XX. 11 Even a child is known by his doings, whether his work be pure, and whether it be right. It is not hard, by the carriage and disposition of the childhood, to judge, what is to be hoped or feared, of a man's riper age: either good or evil begins to shew itself betimes.

XX. 12 The hearing ear, and the seeing eye, the LORD hath made even both of them. There are ears that hear not, and eyes that see not; but if a man have a hearing ear and a seeing eye, he is doubly bound to God, both for his sense and the improvement of it.

XX. 15 There is gold, and a multitude of rubies: but the lips of knowledge are a precious jewel. Men esteem much of gold and precious stones; but the man, that is furnished with learning and knowledge, deserves to be held of far greater price, than all these earthen treasures,

XX. 17 Bread of deceit is sweet to a man; but afterwards his mouth shall be filled with gravel. The bread, which a man hath got by fraud and cozenage, seems sweet and pleasant, at the first taste of it; but by that time he hath chewed it a little, he shall find it to be but harsh gravel, that crasheth between his teeth, galls his jaws, and wounds his tongue, and offends his palate.

XX. 20 Whoso curseth his father or his mother, his lamp shall be put out in obscure darkness. Whoso curseth his parents, his comfort and help shall be sure to be taken from him, when he hath the most need of it; and he shall be left utterly miserable and disconsolate.

XX. 24 Man's goings are of the LORD; how can a man then understand his own way? It is the Lord, that disposeth of all the actions and events of man: he hath ordered them, he overrules and governs them, according to his own will: it is not in the power of man, either to know what will betide himself, or to set himself in any good way, to will or to do ought that may be pleasing unto God.

XX. 25 It is a snare to the man who devoureth that which is holy, and after vows to make enquiry. He entangleth his soul in the snares of death, who'resumeth unto a profane use, that which is once consecrated unto God; and who, after he hath vowed ought unto the Lord, argues within himself, how to alter that holy purpose, and to defeat God of his due.

XX. 27 The spirit of man is the candle of the LORD, searching all the inward parts of the belly. The reasonable soul is as a bright candle, which God hath set up in man, which gives light unto him for the finding out of the strange secrets of nature.

XX. 30 The blueness of a wound cleanseth away evil : so do stripes the inward parts of the belly. Scourgings and woundings are the best cure of the lewd misbehaviour of wicked men · only fear and smart can restrain them; even such stripes, as may pierce to the very inward parts of the body.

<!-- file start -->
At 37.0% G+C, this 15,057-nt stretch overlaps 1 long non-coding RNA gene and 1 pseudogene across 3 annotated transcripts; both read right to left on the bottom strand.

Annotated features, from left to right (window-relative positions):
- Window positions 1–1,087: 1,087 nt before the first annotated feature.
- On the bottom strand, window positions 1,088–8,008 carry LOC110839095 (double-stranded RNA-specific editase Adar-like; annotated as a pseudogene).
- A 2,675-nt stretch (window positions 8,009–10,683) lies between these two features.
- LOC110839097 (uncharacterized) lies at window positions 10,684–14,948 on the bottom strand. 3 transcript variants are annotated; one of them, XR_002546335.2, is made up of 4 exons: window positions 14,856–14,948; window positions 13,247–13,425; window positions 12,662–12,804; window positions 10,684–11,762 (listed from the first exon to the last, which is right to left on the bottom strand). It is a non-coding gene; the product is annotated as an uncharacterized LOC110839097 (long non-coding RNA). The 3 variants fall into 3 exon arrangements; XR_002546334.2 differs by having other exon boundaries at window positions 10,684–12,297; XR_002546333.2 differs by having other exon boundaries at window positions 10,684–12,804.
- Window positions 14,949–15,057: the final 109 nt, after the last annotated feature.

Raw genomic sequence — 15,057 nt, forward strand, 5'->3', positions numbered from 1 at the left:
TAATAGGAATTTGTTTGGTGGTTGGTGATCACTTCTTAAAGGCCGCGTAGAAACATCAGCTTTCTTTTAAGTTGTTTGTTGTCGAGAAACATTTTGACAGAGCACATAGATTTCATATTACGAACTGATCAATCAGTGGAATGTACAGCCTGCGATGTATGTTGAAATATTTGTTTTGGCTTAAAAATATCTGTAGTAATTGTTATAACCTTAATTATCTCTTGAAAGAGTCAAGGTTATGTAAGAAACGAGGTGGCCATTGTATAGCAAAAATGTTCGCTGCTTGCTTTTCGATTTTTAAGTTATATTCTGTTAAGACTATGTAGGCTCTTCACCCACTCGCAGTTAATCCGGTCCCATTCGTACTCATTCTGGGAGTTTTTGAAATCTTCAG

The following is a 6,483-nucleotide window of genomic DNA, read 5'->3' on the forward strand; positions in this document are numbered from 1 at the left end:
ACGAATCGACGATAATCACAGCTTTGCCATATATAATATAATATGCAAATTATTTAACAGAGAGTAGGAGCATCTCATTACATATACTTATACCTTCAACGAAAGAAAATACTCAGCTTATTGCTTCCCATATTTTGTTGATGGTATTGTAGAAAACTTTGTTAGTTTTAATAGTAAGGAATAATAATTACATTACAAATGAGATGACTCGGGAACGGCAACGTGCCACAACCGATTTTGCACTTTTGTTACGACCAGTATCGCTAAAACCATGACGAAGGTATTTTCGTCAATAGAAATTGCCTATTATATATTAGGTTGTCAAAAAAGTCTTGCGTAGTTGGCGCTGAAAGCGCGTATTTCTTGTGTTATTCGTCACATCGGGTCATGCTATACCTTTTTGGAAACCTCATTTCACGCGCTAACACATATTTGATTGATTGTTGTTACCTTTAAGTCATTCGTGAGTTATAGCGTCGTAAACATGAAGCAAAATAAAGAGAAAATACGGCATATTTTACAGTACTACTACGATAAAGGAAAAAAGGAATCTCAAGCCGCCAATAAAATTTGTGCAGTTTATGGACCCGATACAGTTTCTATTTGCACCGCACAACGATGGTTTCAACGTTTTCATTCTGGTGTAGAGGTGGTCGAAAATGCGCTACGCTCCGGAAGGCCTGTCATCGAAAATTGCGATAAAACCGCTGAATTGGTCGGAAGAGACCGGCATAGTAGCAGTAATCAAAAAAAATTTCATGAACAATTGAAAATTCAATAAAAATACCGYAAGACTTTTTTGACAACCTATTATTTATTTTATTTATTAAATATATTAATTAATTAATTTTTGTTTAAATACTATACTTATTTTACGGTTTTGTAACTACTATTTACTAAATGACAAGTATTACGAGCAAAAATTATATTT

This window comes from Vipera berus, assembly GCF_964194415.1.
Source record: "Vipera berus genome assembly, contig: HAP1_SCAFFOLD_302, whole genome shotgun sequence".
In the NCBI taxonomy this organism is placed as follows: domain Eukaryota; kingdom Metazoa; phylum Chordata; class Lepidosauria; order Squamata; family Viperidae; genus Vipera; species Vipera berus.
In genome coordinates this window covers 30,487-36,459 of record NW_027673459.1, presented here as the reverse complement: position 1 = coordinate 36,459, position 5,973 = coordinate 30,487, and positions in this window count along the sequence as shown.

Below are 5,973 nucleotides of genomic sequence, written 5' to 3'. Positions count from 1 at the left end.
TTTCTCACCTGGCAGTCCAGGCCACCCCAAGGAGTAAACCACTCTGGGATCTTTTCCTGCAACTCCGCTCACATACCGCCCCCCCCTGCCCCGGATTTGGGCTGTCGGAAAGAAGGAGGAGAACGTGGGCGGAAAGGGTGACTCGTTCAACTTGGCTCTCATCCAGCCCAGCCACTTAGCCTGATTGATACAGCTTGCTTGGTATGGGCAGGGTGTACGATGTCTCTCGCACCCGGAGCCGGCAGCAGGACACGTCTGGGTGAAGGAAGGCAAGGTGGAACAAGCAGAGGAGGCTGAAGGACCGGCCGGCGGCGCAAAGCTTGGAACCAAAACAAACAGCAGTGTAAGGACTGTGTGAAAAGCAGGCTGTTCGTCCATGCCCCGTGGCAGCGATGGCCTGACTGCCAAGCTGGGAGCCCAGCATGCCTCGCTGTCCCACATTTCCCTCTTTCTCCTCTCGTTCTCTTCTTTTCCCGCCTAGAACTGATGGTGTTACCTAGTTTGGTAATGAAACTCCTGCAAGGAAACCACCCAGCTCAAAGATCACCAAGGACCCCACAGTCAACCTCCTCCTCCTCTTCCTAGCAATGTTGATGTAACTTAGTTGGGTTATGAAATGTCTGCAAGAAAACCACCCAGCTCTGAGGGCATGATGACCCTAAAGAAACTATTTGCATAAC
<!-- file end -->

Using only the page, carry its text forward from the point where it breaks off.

XXI. 4 An high look, and a proud heart, and the plowing of the wicked, is sin. The wicked man hath a haughty look and a proud heart; neither are his misdispositions only sinful, but those his very actions and endeavours, which in another man would be harmless, are in him no other than sin.

XXI. 5 The thoughts of the diligent tend only to plenteousness'; but of every one that is hasty only to want. The thoughts and projects of him that is truly diligent, are still to excellent purpose, and tend to the advancing and enriching of a man's estate; but the basty and rash thoughts of him that is too eager of the world, disappoint a man, and bring him to want.

XXI. 6 The getting of treasures by a lying tongue is a vanity tossed to and fro of them that seek death. The wealth, that is gotten by falsehood and lies, is altogether yn. certain and transitory; neither shall continue long, in any one hand; and besides, procures the utter destruction both of soul and body, to him that unjustly gets it.

XXI. 18 The wicked shall be a ransom for the righteous, and the transgressor for the upright. It many times falls out, through the wise and just Providence of God, that those calamities, which threatened to seize upon the godly and righteous man, do balk him, and fall upon the wicked and unconscionable.

XXI. 24 Proud and haughty scorner is his name, who dealeth in proud wrath. He, that deals proudly in his anger, is worthy to be branded with the name of an insolent scorner.

XXI. 25 The desire of the slothful killeth him. The vain and fruitless desire of a slothful man affamisheth him; while he longs for that which he will not set his hand to purchase, but will rather sit still and starve.